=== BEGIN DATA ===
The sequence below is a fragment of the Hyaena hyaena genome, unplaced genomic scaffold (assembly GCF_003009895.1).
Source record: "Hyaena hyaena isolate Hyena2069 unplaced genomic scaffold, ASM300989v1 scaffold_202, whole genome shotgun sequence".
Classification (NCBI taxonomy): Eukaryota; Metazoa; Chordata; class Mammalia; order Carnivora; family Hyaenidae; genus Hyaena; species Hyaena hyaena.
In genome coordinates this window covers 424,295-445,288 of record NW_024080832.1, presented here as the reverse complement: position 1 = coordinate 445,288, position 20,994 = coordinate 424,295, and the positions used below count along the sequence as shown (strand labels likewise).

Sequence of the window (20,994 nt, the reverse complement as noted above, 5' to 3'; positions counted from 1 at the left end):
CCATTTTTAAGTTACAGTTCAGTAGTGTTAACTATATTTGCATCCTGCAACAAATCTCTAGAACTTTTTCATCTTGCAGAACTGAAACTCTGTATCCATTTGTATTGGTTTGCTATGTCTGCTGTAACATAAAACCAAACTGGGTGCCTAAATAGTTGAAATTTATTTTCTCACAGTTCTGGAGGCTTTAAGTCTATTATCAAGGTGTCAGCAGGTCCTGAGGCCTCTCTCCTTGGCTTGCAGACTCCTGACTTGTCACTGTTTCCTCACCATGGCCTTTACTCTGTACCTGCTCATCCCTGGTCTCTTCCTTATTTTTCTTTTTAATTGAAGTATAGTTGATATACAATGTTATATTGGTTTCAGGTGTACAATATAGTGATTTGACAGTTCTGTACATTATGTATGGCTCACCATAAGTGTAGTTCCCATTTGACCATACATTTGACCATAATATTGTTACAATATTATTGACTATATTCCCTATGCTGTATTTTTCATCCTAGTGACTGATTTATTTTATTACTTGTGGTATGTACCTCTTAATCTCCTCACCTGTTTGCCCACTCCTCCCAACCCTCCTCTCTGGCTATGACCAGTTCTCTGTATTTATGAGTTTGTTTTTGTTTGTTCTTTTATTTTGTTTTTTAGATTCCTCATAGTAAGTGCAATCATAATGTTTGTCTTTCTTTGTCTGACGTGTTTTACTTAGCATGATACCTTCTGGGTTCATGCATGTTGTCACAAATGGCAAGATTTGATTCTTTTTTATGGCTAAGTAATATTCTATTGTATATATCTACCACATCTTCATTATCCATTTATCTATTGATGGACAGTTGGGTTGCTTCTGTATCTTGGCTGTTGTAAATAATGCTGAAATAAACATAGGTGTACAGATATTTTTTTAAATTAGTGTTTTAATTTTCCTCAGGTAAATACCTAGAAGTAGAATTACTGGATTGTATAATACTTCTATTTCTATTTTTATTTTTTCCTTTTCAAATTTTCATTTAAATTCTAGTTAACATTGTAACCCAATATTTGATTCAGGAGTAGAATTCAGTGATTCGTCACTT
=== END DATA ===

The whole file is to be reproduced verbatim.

The sequence below is a fragment of the Hyaena hyaena genome, unplaced genomic scaffold (assembly GCF_003009895.1).
Source record: "Hyaena hyaena isolate Hyena2069 unplaced genomic scaffold, ASM300989v1 scaffold_202, whole genome shotgun sequence".
Classification (NCBI taxonomy): Eukaryota; Metazoa; Chordata; class Mammalia; order Carnivora; family Hyaenidae; genus Hyaena; species Hyaena hyaena.
In genome coordinates this window covers 424,295-445,288 of record NW_024080832.1, presented here as the reverse complement: position 1 = coordinate 445,288, position 20,994 = coordinate 424,295, and the positions used below count along the sequence as shown (strand labels likewise).

Sequence of the window (20,994 nt, the reverse complement as noted above, 5' to 3'; positions counted from 1 at the left end):
CCATTTTTAAGTTACAGTTCAGTAGTGTTAACTATATTTGCATCCTGCAACAAATCTCTAGAACTTTTTCATCTTGCAGAACTGAAACTCTGTATCCATTTGTATTGGTTTGCTATGTCTGCTGTAACATAAAACCAAACTGGGTGCCTAAATAGTTGAAATTTATTTTCTCACAGTTCTGGAGGCTTTAAGTCTATTATCAAGGTGTCAGCAGGTCCTGAGGCCTCTCTCCTTGGCTTGCAGACTCCTGACTTGTCACTGTTTCCTCACCATGGCCTTTACTCTGTACCTGCTCATCCCTGGTCTCTTCCTTATTTTTCTTTTTAATTGAAGTATAGTTGATATACAATGTTATATTGGTTTCAGGTGTACAATATAGTGATTTGACAGTTCTGTACATTATGTATGGCTCACCATAAGTGTAGTTCCCATTTGACCATACATTTGACCATAATATTGTTACAATATTATTGACTATATTCCCTATGCTGTATTTTTCATCCTAGTGACTGATTTATTTTATTACTTGTGGTATGTACCTCTTAATCTCCTCACCTGTTTGCCCACTCCTCCCAACCCTCCTCTCTGGCTATGACCAGTTCTCTGTATTTATGAGTTTGTTTTTGTTTGTTCTTTTATTTTGTTTTTTAGATTCCTCATAGTAAGTGCAATCATAATGTTTGTCTTTCTTTGTCTGACGTGTTTTACTTAGCATGATACCTTCTGGGTTCATGCATGTTGTCACAAATGGCAAGATTTGATTCTTTTTTATGGCTAAGTAATATTCTATTGTATATATCTACCACATCTTCATTATCCATTTATCTATTGATGGACAGTTGGGTTGCTTCTGTATCTTGGCTGTTGTAAATAATGCTGAAATAAACATAGGTGTACAGATATTTTTTTAAATTAGTGTTTTAATTTTCCTCAGGTAAATACCTAGAAGTAGAATTACTGGATTGTATAATACTTCTATTTCTATTTTTATTTTTTCCTTTTCAAATTTTCATTTAAATTCTAGTTAACATTGTAACCCAATATTTGATTCAGGAGTAGAATTCAGTGATTCGTCACTT